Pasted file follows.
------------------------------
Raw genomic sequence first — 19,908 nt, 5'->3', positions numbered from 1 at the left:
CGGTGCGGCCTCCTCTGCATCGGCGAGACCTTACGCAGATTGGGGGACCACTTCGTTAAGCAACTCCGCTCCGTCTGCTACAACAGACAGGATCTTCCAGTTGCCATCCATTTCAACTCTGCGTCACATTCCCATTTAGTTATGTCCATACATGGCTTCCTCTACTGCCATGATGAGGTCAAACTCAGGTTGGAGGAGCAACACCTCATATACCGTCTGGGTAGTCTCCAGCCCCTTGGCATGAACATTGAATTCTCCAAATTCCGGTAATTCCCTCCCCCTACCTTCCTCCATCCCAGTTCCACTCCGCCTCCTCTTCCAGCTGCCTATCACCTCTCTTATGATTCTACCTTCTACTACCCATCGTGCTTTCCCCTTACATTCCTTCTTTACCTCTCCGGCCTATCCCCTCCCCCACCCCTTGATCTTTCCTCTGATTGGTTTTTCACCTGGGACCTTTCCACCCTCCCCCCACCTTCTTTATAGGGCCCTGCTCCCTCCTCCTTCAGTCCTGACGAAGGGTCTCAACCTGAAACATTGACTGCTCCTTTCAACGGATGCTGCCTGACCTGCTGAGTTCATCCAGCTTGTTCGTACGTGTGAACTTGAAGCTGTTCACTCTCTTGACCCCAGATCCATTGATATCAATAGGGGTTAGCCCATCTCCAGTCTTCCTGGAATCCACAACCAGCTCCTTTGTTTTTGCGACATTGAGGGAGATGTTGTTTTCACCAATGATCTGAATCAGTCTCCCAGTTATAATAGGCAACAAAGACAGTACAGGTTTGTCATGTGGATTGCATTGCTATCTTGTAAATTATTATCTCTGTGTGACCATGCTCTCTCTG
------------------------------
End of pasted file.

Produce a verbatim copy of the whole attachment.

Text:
Raw genomic sequence first — 19,908 nt, 5'->3', positions numbered from 1 at the left:
CGGTGCGGCCTCCTCTGCATCGGCGAGACCTTACGCAGATTGGGGGACCACTTCGTTAAGCAACTCCGCTCCGTCTGCTACAACAGACAGGATCTTCCAGTTGCCATCCATTTCAACTCTGCGTCACATTCCCATTTAGTTATGTCCATACATGGCTTCCTCTACTGCCATGATGAGGTCAAACTCAGGTTGGAGGAGCAACACCTCATATACCGTCTGGGTAGTCTCCAGCCCCTTGGCATGAACATTGAATTCTCCAAATTCCGGTAATTCCCTCCCCCTACCTTCCTCCATCCCAGTTCCACTCCGCCTCCTCTTCCAGCTGCCTATCACCTCTCTTATGATTCTACCTTCTACTACCCATCGTGCTTTCCCCTTACATTCCTTCTTTACCTCTCCGGCCTATCCCCTCCCCCACCCCTTGATCTTTCCTCTGATTGGTTTTTCACCTGGGACCTTTCCACCCTCCCCCCACCTTCTTTATAGGGCCCTGCTCCCTCCTCCTTCAGTCCTGACGAAGGGTCTCAACCTGAAACATTGACTGCTCCTTTCAACGGATGCTGCCTGACCTGCTGAGTTCATCCAGCTTGTTCGTACGTGTGAACTTGAAGCTGTTCACTCTCTTGACCCCAGATCCATTGATATCAATAGGGGTTAGCCCATCTCCAGTCTTCCTGGAATCCACAACCAGCTCCTTTGTTTTTGCGACATTGAGGGAGATGTTGTTTTCACCAATGATCTGAATCAGTCTCCCAGTTATAATAGGCAACAAAGACAGTACAGGTTTGTCATGTGGATTGCATTGCTATCTTGTAAATTATTATCTCTGTGTGACCATGCTCTCTCTG